2 years without a diagnosis

    • Anonymous
      January 2, 2007 at 12:51 pm

      I have a father in law 58 who was diagnosed 3 months ago with GBS. This diagnosis came after 2 years of frustrated attempts by doctors to find out what was affecting him. First the doctors thought he had a stroke, then lyme’s disease, then they called it a medical mystery. Even now, they are still not positive that it is GBS. We have one doctor that diagnosed GBS, and a month later he was finally given some of the treatment for GBS.
      The doctors have told us that since he has had no treatment for two years for GBS, there is only a small chance he will recover at all. Currently he is so weak that he can only move his arms a little bit. He has feeling everywhere, but little movement.
      I am looking for more information on what can be done. He is residing in New Jersey and living at home with in home nursing care. His wife is taking care of him, but near her wits end. He is depressed and believes he will be living the rest of his life in bed, being dependent on others.
      Please, I am looking for support groups near northern New Jersey, online resources, anything to find out more about what can be done to help my family.
      Thank You.

    • Anonymous
      January 2, 2007 at 1:53 pm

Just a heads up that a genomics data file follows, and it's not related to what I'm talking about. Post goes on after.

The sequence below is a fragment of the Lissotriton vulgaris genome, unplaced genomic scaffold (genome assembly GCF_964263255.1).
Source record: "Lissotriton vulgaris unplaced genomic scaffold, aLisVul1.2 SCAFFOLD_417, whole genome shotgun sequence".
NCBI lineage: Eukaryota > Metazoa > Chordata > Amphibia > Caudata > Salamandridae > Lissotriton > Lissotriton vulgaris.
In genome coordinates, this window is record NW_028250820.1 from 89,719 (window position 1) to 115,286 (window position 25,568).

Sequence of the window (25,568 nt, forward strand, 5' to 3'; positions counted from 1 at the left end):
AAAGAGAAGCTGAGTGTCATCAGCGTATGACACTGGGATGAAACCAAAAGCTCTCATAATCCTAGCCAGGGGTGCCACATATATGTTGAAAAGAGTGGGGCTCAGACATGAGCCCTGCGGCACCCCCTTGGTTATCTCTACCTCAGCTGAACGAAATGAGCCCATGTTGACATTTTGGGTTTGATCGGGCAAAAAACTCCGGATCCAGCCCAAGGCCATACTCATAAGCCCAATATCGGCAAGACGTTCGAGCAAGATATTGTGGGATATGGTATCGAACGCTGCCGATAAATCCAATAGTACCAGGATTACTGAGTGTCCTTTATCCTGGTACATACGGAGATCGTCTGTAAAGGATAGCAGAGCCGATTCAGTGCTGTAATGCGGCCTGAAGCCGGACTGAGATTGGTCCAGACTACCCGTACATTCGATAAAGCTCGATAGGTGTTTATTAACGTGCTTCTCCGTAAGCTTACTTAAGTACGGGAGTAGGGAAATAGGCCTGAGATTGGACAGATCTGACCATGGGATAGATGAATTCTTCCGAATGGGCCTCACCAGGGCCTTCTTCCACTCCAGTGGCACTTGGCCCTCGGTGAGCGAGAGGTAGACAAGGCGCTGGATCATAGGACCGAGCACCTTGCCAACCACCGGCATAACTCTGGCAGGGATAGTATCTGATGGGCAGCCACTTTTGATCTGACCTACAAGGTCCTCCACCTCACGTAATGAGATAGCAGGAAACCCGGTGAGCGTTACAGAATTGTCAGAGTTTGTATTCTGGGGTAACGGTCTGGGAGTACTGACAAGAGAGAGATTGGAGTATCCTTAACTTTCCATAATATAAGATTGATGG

Hi MaryJane, Sorry to hear about your Dad. He needs to get pt, meds for any pain(like neurontin) and his depression needs to be treated. Rest is the best, pt needs to be done everyday until he can do the movement on his own, then every other day, with exercises in between. it is very important not to do too much and to rest alot. Just because he didn’t get ivig or pp in early onset doesn’t mean he is going to be bed bound and dependant upon others for the rest of his life. there is always a chance for recovery. it may come fast or it may come slow, everyone is an individual when it comes to this syndrome and recovery. you can find a list of liaisons in the gbsfi section of this site or call the foundation or email them and they can give you the liaisons’ number and name for your dad’s area. Please keep a positive attitude around your Dad, it will improve his ability to recover, the more positive atmosphere around him the better. GBS is not a death sentence, many recover to normal and many recover to the point of being independant. Feel free to ask all the questions you have and to let off steam when you need to, we have been there and know how the family, caregivers and patients feel. Welcome to the Family. Take Care.